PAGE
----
Stick your finger in the air ….

Bald Rick

Moderator
Livestock Farmer
Location
Anglesey
….. and tell me what you think will happen to U.K. agriculture over the next five years.

IF the government wakes up - and it’s a big IF - I wouldn’t be surprised to see a return to some sort of deficiency payments on a whole raft of primary commodities to allow food to remain relatively cheap at the shops

If they don’t, then I expect the NGO environmental bodies to be setting the rural agenda

Gimme your thoughts
 

vantage

Member
Location
Pembs
….. and tell me what you think will happen to U.K. agriculture over the next five years.

IF the government wakes up - and it’s a big IF - I wouldn’t be surprised to see a return to some sort of deficiency payments on a whole raft of primary commodities to allow food to remain relatively cheap at the shops

If they don’t, then I expect the NGO environmental bodies to be setting the rural agenda

Gimme your thoughts
Well as we’re both in Wales, large scale afforestation is the desire, cannot see WAG U turning. Foot trimmer’ s mate told me today his sucklers were going, the NVZ doesn’t encourage any form of ruminant production.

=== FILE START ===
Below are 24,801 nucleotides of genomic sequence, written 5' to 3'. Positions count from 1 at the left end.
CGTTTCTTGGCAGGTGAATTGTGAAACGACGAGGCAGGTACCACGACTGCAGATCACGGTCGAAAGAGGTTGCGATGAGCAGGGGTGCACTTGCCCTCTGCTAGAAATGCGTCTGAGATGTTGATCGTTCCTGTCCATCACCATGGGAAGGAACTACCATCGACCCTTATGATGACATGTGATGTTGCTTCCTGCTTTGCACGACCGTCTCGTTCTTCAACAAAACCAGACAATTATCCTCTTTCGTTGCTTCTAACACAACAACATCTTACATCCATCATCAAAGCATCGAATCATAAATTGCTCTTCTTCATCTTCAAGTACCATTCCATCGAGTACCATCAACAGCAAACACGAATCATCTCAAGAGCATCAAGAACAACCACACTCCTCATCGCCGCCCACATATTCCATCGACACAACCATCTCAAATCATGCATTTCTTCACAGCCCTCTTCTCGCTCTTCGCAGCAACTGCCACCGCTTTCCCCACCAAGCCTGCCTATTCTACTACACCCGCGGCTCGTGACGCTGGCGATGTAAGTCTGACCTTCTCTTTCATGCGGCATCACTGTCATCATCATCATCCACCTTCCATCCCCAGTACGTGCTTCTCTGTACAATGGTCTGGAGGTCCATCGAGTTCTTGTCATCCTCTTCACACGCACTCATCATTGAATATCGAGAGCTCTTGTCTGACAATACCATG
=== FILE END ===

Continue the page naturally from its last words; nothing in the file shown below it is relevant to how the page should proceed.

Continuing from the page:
Werzle

Member
Location
Midlands
….. and tell me what you think will happen to U.K. agriculture over the next five years.

IF the government wakes up - and it’s a big IF - I wouldn’t be surprised to see a return to some sort of deficiency payments on a whole raft of primary commodities to allow food to remain relatively cheap at the shops

If they don’t, then I expect the NGO environmental bodies to be setting the rural agenda

Gimme your thoughts
Yep i think we will be given some sort of production subsidy to feed the nation and keep food cheap, already heard one auctioneer calling for suckler cow sub to be restarted. I think its probably needed to help the GP but i dont think its a good thing for farming longterm. Just a bloody shame this war started and buggered what looked like a good spell for farming.
 

jackrussell101

Member
Mixed Farmer